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Last Laugh

lastlaugh.gif (5651 bytes) Below is a transcription of the article at left.

Paula Jones' check derailed

Was it a last laugh by the president?

The New York Daily News reported that Bill Clinton's $850,000 check to settle the Paula Jones case was made out to her -- and her three sets of feuding lawyers.

So she won't be cashing it anytime soon.

"A check made out to multiple parties is essentially noncashable if any of the parties is disputing it," said the Rutherford Institute's John Whitehead, one of the lawyers.

Susan Carpenter-McMillan, spokeswoman for Jones, said, "That check was supposed to be made out to Paula Jones.  This is an in-your-face-type action."

I'd like to analyze this news article, which appeared in the Sunday, January 17, 1999, edition of The Kansas City Star, the major daily in a metropolitan area of 1.5 million people.

It did not appear as an editorial or as being mere gossip, it was printed as straight news, as being fact.

Clearly the point of this article is to denigrate Clinton for adding in the names of her three sets of lawyers when he made out his $850,000 settlement check payable to Paula Jones.  Clinton purposely included Jones's lawyers' names on the check to derail it.  How vindictive.

Furthermore, it's clear that Clinton was having a last laugh at Jones's expense.  How petty of him, especially considering what Carpenter-McMillan must have meant by her elegant phrase, "an in-your-face-type action."

At least that's the take I first took.  Read it for yourself again, and you decide.


But whoa, this news article omits a fact that has a critical bearing on its central point, which is why Clinton did indeed add her lawyers' names to the list of payees on Jones's check.

The omitted fact is that whenever a lawyer takes on a client in a civil case he always and automatically sends to the defendant what's called a "lien letter."  The sending of such a lien letter is a matter of course, and it is both expected and, for all practical purposes, required.  It is the document that the lawyer representing a new client sends to the defendant that says, "I hereby represent this person as her lawyer, so don't talk to her, talk to me."  Invariably that letter also claims a lien on any settlement or jury award the defendant might end up owing to the client.  In this case, the lawyers' lien letters to Clinton said, in essence, "If you pay any money to Paula Jones arising out of this matter, we claim a lien of X percent thereon because we have invested our time and money in securing it."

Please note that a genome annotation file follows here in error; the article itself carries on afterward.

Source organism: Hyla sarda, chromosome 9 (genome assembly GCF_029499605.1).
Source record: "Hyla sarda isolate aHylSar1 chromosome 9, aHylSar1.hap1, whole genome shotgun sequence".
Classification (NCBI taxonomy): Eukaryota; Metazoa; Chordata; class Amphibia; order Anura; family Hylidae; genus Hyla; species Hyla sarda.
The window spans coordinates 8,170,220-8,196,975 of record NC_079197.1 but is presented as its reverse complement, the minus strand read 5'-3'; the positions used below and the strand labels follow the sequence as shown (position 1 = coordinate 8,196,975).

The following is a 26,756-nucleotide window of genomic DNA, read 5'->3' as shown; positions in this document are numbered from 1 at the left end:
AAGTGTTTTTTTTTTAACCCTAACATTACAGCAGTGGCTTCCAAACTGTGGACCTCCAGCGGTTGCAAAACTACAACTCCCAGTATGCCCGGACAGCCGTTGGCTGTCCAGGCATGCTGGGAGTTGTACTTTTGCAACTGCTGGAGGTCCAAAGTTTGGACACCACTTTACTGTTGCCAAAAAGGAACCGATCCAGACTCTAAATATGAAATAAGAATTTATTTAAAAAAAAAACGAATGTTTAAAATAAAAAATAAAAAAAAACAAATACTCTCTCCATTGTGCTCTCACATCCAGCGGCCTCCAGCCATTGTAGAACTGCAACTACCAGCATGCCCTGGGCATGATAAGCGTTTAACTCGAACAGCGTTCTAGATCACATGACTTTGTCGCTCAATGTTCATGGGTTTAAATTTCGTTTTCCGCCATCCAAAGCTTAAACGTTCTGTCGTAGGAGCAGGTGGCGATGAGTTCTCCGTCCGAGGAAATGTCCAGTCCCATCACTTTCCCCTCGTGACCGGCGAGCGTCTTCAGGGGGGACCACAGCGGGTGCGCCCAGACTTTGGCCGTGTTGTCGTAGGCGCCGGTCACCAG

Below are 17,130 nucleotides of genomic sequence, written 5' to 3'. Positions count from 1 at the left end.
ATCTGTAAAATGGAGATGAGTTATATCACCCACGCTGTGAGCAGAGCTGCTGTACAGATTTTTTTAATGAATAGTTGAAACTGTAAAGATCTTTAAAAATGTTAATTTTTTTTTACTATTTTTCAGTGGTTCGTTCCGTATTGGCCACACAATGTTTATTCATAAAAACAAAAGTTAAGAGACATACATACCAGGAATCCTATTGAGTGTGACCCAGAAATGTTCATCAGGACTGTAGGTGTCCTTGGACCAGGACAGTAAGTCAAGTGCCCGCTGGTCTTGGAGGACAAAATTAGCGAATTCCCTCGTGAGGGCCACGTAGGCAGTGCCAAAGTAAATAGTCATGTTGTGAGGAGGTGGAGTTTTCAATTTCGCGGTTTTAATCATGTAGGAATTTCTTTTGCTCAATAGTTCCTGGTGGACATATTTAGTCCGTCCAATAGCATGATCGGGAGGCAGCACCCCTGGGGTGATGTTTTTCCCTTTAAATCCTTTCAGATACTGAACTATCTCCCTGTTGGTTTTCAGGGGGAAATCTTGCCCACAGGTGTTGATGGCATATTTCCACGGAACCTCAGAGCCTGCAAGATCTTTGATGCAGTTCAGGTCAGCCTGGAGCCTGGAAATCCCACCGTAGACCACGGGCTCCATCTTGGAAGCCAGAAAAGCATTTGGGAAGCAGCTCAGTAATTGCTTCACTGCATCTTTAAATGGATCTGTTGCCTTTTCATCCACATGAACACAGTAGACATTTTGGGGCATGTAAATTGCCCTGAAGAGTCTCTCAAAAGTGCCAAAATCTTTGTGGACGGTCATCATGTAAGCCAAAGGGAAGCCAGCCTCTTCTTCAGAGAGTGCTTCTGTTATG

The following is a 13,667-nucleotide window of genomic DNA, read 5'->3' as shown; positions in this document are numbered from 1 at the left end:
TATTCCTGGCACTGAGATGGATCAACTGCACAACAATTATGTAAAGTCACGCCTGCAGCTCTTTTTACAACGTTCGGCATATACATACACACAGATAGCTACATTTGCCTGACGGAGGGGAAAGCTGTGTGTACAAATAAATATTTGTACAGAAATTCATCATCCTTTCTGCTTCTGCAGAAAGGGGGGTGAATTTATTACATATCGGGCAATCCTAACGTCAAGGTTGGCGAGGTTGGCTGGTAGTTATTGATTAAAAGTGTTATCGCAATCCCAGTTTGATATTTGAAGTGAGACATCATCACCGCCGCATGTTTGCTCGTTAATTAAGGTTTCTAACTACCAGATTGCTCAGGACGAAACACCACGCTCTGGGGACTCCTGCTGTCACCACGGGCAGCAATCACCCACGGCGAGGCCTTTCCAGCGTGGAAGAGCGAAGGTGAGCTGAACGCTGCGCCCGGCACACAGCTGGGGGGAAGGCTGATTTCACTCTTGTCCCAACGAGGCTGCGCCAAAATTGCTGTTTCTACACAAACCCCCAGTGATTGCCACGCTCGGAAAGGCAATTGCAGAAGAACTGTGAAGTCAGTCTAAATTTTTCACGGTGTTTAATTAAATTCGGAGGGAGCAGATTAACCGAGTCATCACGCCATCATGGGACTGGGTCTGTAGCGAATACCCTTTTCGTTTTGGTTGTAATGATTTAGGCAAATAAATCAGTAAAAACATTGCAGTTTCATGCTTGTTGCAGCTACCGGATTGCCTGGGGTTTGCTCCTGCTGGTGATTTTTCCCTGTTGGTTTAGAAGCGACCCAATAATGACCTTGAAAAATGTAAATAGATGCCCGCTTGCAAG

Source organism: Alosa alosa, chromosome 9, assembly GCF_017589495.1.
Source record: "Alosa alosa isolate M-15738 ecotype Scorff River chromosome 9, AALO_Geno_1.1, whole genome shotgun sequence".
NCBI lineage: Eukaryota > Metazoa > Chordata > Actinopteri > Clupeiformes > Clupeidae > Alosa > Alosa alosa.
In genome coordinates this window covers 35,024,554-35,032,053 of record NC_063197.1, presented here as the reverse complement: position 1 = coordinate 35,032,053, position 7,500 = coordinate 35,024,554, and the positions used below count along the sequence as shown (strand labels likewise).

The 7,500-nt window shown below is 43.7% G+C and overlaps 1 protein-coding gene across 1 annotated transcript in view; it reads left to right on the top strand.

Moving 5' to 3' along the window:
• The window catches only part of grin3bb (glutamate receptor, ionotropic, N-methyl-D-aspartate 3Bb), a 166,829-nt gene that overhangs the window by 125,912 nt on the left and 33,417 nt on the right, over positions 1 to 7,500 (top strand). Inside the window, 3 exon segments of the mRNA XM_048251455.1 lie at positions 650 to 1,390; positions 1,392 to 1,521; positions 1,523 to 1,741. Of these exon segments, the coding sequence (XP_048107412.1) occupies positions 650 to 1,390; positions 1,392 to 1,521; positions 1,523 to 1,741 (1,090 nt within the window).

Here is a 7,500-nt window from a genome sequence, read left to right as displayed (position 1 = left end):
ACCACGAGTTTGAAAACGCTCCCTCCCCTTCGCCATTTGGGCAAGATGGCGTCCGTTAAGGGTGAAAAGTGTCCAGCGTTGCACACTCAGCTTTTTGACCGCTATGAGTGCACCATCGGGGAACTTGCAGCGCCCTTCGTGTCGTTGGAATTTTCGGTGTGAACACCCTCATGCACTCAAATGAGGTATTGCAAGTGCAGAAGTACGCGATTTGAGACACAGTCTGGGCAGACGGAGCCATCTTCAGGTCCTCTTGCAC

A lawyer's lien letter is no different from a mechanic's lien, in which a repairman may claim a right to the thing you hired him to fix if you don't pay for his work.  In the same way, a lawyer may claim a lien against a civil defendant's payments to his client.  Such a lien, is, as I say, not merely commonplace but, basically, required.

Furthermore, such a lien is entirely enforceable, by which I mean that if the client (Jones) fails to pay the lienors (her lawyers), then the lienee (Clinton) is also liable for their (the lawyers) fees (which generally range from 20% to 50%, the mode being 33%).  As a claims adjuster I authorized the issuance of hundreds upon hundreds of checks made payable to "Polly Plaintiff and Durt, Smuc & Dragbottom."  Never once in four years did I ever issue a check to a represented claimant that did NOT include the lawyer's name on the check, and I'm sure that's how it works everywhere.

And of course it's true, as John Whitehead says, that all of the parties named as payees on a check must endorse it before it may be negotiated further.  That's how it's supposed to work, I mean, that's the whole idea.  The newspaper is guilty of selective reporting here; if they'd asked Whitehead whether Clinton should add Jones's lawyers' names, he would have said yes.

Incidentally, that's how scumbag personal injury lawyers, with whom I am quite familiar, keep final control over their clients.  They invariably have the client endorse the check first and turn it over to the law firm, which then endorses it and deposits it in their own account.  Weeks or months later the scumbag PI lawyer cooks the books a bit and issues the claimant a check for a way lot less than she thought she'd get.

Anyway, in light of the fact that Clinton was legally required to add Jones's lawyers' names to the check, now how do you now assess the above news article?


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